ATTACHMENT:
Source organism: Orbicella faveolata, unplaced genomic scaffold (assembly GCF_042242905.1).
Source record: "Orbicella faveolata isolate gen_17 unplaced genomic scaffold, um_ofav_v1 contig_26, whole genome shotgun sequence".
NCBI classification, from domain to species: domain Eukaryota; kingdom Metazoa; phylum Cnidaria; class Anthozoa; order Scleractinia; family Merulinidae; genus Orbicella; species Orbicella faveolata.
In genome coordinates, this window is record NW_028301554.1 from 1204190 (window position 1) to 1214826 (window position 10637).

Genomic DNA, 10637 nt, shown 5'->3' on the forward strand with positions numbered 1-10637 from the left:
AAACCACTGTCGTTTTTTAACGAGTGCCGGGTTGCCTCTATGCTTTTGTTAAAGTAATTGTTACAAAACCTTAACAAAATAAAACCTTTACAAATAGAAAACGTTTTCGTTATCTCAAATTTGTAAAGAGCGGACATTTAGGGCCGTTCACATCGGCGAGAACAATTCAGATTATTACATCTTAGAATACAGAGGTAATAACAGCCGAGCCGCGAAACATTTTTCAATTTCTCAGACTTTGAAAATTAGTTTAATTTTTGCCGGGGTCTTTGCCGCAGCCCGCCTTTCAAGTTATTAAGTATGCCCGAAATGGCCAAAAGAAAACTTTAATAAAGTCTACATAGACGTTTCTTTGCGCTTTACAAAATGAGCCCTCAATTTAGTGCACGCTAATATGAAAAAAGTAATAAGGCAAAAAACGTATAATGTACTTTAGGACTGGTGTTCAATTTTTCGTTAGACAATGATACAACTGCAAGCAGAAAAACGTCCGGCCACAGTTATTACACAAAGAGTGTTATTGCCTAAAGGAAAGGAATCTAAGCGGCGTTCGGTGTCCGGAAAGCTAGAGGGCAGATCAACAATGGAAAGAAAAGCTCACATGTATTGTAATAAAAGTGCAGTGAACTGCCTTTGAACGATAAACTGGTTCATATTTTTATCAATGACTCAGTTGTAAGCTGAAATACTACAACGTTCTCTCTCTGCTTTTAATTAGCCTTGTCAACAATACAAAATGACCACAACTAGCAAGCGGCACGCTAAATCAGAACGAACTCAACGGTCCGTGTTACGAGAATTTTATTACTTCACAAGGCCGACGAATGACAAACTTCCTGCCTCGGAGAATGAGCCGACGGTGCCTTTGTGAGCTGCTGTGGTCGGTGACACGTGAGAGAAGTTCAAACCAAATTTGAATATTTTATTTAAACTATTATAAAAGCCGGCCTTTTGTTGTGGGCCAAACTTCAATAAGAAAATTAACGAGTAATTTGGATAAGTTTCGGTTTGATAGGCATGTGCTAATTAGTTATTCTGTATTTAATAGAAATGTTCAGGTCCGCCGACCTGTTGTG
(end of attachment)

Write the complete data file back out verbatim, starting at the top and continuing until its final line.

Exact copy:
Source organism: Orbicella faveolata, unplaced genomic scaffold (assembly GCF_042242905.1).
Source record: "Orbicella faveolata isolate gen_17 unplaced genomic scaffold, um_ofav_v1 contig_26, whole genome shotgun sequence".
NCBI classification, from domain to species: domain Eukaryota; kingdom Metazoa; phylum Cnidaria; class Anthozoa; order Scleractinia; family Merulinidae; genus Orbicella; species Orbicella faveolata.
In genome coordinates, this window is record NW_028301554.1 from 1204190 (window position 1) to 1214826 (window position 10637).

Genomic DNA, 10637 nt, shown 5'->3' on the forward strand with positions numbered 1-10637 from the left:
AAACCACTGTCGTTTTTTAACGAGTGCCGGGTTGCCTCTATGCTTTTGTTAAAGTAATTGTTACAAAACCTTAACAAAATAAAACCTTTACAAATAGAAAACGTTTTCGTTATCTCAAATTTGTAAAGAGCGGACATTTAGGGCCGTTCACATCGGCGAGAACAATTCAGATTATTACATCTTAGAATACAGAGGTAATAACAGCCGAGCCGCGAAACATTTTTCAATTTCTCAGACTTTGAAAATTAGTTTAATTTTTGCCGGGGTCTTTGCCGCAGCCCGCCTTTCAAGTTATTAAGTATGCCCGAAATGGCCAAAAGAAAACTTTAATAAAGTCTACATAGACGTTTCTTTGCGCTTTACAAAATGAGCCCTCAATTTAGTGCACGCTAATATGAAAAAAGTAATAAGGCAAAAAACGTATAATGTACTTTAGGACTGGTGTTCAATTTTTCGTTAGACAATGATACAACTGCAAGCAGAAAAACGTCCGGCCACAGTTATTACACAAAGAGTGTTATTGCCTAAAGGAAAGGAATCTAAGCGGCGTTCGGTGTCCGGAAAGCTAGAGGGCAGATCAACAATGGAAAGAAAAGCTCACATGTATTGTAATAAAAGTGCAGTGAACTGCCTTTGAACGATAAACTGGTTCATATTTTTATCAATGACTCAGTTGTAAGCTGAAATACTACAACGTTCTCTCTCTGCTTTTAATTAGCCTTGTCAACAATACAAAATGACCACAACTAGCAAGCGGCACGCTAAATCAGAACGAACTCAACGGTCCGTGTTACGAGAATTTTATTACTTCACAAGGCCGACGAATGACAAACTTCCTGCCTCGGAGAATGAGCCGACGGTGCCTTTGTGAGCTGCTGTGGTCGGTGACACGTGAGAGAAGTTCAAACCAAATTTGAATATTTTATTTAAACTATTATAAAAGCCGGCCTTTTGTTGTGGGCCAAACTTCAATAAGAAAATTAACGAGTAATTTGGATAAGTTTCGGTTTGATAGGCATGTGCTAATTAGTTATTCTGTATTTAATAGAAATGTTCAGGTCCGCCGACCTGTTGTG